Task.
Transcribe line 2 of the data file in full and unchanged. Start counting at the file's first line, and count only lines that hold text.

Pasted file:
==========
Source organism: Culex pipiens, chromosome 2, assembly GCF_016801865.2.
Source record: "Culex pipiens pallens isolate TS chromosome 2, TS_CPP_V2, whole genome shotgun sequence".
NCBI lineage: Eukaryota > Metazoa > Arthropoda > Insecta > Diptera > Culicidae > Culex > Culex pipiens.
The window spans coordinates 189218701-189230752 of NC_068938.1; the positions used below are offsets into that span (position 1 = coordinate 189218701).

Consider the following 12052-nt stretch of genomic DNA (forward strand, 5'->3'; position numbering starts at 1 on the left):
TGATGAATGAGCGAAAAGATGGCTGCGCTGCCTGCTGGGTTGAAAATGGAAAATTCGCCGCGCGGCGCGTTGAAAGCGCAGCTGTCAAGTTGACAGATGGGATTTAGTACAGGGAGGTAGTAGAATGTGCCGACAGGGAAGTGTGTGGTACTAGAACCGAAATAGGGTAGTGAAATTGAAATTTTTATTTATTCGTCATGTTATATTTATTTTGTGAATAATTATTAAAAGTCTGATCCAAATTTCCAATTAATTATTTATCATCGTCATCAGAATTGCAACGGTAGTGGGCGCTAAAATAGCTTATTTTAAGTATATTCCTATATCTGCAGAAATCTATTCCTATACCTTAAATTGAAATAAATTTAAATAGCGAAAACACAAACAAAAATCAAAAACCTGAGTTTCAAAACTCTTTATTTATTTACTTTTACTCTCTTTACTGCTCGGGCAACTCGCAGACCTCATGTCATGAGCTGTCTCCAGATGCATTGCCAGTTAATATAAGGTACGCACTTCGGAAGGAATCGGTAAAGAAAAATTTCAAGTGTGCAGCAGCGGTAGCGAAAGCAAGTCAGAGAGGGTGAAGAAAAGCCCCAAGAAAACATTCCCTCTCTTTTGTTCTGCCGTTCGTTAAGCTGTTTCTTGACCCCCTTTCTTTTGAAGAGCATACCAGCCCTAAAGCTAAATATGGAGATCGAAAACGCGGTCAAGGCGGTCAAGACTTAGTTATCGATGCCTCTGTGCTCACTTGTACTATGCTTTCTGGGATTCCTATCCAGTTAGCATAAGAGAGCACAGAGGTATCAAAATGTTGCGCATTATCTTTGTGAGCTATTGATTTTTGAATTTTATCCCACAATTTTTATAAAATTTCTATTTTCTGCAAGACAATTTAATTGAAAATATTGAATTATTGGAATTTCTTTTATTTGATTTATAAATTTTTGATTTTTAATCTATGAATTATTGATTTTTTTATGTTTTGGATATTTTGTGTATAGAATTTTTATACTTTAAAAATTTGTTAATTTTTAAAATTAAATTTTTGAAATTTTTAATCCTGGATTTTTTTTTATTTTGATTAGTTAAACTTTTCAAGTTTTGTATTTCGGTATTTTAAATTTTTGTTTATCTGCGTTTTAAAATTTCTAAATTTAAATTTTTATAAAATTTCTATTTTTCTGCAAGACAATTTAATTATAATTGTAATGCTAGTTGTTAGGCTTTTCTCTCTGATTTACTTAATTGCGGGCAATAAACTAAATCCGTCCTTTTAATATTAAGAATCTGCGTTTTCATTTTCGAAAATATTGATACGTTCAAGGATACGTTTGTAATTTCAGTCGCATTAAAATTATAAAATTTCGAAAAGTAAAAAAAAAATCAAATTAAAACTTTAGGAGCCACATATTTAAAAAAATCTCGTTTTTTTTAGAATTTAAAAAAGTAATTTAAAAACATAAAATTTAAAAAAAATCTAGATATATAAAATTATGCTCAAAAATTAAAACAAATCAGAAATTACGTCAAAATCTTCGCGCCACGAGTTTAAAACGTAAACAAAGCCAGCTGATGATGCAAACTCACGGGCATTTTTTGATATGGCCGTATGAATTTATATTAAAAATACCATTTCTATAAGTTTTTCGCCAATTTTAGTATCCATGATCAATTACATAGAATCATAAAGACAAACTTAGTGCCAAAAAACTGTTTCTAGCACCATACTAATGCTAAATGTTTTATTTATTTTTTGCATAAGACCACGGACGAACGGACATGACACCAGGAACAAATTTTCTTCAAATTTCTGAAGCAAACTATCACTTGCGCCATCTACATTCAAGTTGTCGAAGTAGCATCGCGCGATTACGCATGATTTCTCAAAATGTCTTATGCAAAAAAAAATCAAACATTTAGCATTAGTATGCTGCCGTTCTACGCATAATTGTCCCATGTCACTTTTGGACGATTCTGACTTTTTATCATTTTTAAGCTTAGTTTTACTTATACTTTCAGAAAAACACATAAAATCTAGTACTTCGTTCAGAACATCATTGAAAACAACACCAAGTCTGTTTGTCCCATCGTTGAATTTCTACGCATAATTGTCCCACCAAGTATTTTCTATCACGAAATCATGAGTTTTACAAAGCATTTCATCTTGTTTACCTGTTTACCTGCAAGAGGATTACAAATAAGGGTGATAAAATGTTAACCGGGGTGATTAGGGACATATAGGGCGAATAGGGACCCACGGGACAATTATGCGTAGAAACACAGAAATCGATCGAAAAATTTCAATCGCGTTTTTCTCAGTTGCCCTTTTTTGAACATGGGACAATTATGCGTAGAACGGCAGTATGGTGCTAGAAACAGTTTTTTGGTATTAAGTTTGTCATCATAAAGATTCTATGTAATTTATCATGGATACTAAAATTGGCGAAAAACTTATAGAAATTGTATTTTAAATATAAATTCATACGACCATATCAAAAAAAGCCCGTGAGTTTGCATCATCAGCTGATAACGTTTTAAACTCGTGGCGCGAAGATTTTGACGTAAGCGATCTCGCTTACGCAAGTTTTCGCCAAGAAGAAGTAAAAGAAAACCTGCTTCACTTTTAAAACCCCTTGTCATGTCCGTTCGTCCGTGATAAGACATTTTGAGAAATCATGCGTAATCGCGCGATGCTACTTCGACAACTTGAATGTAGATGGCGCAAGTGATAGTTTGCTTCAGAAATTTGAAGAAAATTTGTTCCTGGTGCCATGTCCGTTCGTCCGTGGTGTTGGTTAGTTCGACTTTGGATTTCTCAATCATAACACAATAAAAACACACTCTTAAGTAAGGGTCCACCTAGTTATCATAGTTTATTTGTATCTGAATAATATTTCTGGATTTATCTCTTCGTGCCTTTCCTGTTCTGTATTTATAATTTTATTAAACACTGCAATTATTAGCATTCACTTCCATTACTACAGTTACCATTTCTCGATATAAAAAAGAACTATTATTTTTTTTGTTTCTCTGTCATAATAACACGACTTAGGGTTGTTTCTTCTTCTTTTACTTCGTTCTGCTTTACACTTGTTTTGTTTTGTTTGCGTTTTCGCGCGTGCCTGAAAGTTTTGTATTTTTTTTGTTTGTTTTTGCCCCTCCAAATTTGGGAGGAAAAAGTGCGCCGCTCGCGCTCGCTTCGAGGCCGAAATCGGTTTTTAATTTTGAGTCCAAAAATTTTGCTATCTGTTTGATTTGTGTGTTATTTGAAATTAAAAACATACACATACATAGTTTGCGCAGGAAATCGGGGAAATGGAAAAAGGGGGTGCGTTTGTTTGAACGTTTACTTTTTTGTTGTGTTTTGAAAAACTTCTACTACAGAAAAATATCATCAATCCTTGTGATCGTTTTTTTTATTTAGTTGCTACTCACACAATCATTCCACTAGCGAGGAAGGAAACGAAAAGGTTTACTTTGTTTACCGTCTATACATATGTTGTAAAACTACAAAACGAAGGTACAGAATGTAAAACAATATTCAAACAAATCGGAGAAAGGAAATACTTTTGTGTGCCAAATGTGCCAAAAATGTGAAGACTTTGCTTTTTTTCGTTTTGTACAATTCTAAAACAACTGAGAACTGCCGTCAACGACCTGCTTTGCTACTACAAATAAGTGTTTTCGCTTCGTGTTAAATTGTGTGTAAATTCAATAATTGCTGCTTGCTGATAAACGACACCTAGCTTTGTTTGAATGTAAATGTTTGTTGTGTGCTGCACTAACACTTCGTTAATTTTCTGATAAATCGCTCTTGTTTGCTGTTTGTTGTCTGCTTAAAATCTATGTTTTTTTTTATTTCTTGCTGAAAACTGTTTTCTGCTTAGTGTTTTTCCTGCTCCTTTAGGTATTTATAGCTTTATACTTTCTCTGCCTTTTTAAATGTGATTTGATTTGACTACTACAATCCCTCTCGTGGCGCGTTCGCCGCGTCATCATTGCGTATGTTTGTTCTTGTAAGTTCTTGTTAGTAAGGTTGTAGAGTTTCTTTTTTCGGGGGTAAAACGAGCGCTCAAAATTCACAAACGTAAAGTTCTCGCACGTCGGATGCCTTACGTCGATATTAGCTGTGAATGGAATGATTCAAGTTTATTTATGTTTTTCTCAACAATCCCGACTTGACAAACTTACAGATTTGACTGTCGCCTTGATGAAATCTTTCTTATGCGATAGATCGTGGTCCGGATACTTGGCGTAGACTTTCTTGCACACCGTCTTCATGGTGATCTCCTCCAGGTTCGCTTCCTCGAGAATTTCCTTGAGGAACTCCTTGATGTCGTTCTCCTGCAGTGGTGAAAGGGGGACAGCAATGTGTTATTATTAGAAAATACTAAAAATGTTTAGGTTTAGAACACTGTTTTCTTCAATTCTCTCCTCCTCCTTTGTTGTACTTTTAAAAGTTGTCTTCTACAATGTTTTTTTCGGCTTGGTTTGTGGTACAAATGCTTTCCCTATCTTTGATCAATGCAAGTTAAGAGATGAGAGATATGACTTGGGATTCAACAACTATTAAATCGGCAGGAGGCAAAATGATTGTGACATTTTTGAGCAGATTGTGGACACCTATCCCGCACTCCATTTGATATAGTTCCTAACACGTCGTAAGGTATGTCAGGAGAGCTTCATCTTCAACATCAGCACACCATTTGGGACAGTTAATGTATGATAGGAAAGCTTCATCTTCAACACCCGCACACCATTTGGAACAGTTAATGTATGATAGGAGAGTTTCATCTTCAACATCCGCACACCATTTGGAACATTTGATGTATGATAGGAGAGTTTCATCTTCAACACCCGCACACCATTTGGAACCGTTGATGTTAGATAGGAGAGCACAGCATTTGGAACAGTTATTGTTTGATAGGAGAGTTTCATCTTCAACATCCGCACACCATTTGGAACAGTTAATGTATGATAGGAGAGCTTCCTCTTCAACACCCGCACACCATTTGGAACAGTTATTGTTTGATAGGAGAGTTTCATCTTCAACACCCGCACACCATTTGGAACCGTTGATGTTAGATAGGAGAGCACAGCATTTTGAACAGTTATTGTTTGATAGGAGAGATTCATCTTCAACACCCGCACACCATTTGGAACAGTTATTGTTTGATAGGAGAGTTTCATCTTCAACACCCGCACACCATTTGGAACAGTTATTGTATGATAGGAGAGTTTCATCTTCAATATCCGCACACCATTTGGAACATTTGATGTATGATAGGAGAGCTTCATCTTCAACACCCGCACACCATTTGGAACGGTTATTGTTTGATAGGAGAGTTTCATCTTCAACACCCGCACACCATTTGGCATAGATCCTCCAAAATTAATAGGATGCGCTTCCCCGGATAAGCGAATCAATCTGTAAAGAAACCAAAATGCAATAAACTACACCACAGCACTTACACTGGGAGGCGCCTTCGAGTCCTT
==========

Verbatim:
Source record: "Culex pipiens pallens isolate TS chromosome 2, TS_CPP_V2, whole genome shotgun sequence".